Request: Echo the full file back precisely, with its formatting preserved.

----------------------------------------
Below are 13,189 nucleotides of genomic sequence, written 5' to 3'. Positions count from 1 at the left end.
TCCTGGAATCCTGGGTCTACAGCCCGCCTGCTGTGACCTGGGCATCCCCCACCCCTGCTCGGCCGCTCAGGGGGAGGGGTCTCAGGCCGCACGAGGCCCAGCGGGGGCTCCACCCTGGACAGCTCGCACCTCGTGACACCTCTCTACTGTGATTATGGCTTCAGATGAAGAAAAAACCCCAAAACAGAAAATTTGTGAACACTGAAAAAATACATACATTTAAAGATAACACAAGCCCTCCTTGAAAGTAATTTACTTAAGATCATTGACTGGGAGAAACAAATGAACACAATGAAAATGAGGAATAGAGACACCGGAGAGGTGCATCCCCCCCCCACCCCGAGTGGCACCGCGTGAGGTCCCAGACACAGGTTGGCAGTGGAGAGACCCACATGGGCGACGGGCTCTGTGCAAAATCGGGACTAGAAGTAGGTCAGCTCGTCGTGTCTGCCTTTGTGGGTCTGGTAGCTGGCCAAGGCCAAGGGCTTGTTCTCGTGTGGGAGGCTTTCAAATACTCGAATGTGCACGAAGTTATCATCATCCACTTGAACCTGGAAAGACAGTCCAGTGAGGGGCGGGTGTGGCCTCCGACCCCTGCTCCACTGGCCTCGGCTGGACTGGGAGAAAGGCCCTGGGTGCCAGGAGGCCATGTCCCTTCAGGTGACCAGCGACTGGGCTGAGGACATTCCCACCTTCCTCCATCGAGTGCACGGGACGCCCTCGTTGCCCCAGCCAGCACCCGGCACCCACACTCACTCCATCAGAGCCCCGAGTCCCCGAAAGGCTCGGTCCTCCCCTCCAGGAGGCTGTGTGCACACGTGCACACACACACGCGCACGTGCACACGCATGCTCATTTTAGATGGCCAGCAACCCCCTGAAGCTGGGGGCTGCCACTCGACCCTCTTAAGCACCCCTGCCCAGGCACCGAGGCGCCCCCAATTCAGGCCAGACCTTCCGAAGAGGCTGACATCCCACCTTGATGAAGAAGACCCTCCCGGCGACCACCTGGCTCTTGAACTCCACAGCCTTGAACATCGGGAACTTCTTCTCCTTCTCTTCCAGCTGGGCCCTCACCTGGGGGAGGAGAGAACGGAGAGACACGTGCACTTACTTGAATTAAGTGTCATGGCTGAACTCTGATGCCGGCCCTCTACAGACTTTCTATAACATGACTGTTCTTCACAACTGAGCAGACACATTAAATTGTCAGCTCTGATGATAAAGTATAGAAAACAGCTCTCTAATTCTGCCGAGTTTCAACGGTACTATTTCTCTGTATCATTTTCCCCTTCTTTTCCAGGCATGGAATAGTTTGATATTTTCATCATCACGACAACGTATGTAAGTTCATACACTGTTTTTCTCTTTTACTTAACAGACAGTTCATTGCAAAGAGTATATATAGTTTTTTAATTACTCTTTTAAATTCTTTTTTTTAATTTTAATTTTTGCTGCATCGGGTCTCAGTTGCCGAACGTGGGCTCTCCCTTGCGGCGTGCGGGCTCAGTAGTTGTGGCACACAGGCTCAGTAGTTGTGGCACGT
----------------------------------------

Below are 13,189 nucleotides of genomic sequence, written 5' to 3'. Positions count from 1 at the left end.
TCCTGGAATCCTGGGTCTACAGCCCGCCTGCTGTGACCTGGGCATCCCCCACCCCTGCTCGGCCGCTCAGGGGGAGGGGTCTCAGGCCGCACGAGGCCCAGCGGGGGCTCCACCCTGGACAGCTCGCACCTCGTGACACCTCTCTACTGTGATTATGGCTTCAGATGAAGAAAAAACCCCAAAACAGAAAATTTGTGAACACTGAAAAAATACATACATTTAAAGATAACACAAGCCCTCCTTGAAAGTAATTTACTTAAGATCATTGACTGGGAGAAACAAATGAACACAATGAAAATGAGGAATAGAGACACCGGAGAGGTGCATCCCCCCCCCACCCCGAGTGGCACCGCGTGAGGTCCCAGACACAGGTTGGCAGTGGAGAGACCCACATGGGCGACGGGCTCTGTGCAAAATCGGGACTAGAAGTAGGTCAGCTCGTCGTGTCTGCCTTTGTGGGTCTGGTAGCTGGCCAAGGCCAAGGGCTTGTTCTCGTGTGGGAGGCTTTCAAATACTCGAATGTGCACGAAGTTATCATCATCCACTTGAACCTGGAAAGACAGTCCAGTGAGGGGCGGGTGTGGCCTCCGACCCCTGCTCCACTGGCCTCGGCTGGACTGGGAGAAAGGCCCTGGGTGCCAGGAGGCCATGTCCCTTCAGGTGACCAGCGACTGGGCTGAGGACATTCCCACCTTCCTCCATCGAGTGCACGGGACGCCCTCGTTGCCCCAGCCAGCACCCGGCACCCACACTCACTCCATCAGAGCCCCGAGTCCCCGAAAGGCTCGGTCCTCCCCTCCAGGAGGCTGTGTGCACACGTGCACACACACACGCGCACGTGCACACGCATGCTCATTTTAGATGGCCAGCAACCCCCTGAAGCTGGGGGCTGCCACTCGACCCTCTTAAGCACCCCTGCCCAGGCACCGAGGCGCCCCCAATTCAGGCCAGACCTTCCGAAGAGGCTGACATCCCACCTTGATGAAGAAGACCCTCCCGGCGACCACCTGGCTCTTGAACTCCACAGCCTTGAACATCGGGAACTTCTTCTCCTTCTCTTCCAGCTGGGCCCTCACCTGGGGGAGGAGAGAACGGAGAGACACGTGCACTTACTTGAATTAAGTGTCATGGCTGAACTCTGATGCCGGCCCTCTACAGACTTTCTATAACATGACTGTTCTTCACAACTGAGCAGACACATTAAATTGTCAGCTCTGATGATAAAGTATAGAAAACAGCTCTCTAATTCTGCCGAGTTTCAACGGTACTATTTCTCTGTATCATTTTCCCCTTCTTTTCCAGGCATGGAATAGTTTGATATTTTCATCATCACGACAACGTATGTAAGTTCATACACTGTTTTTCTCTTTTACTTAACAGACAGTTCATTGCAAAGAGTATATATAGTTTTTTAATTACTCTTTTAAATTCTTTTTTTTAATTTTAATTTTTGCTGCATCGGGTCTCAGTTGCCGAACGTGGGCTCTCCCTTGCGGCGTGCGGGCTCAGTAGTTGTGGCACACAGGCTCAGTAGTTGTGGCACGT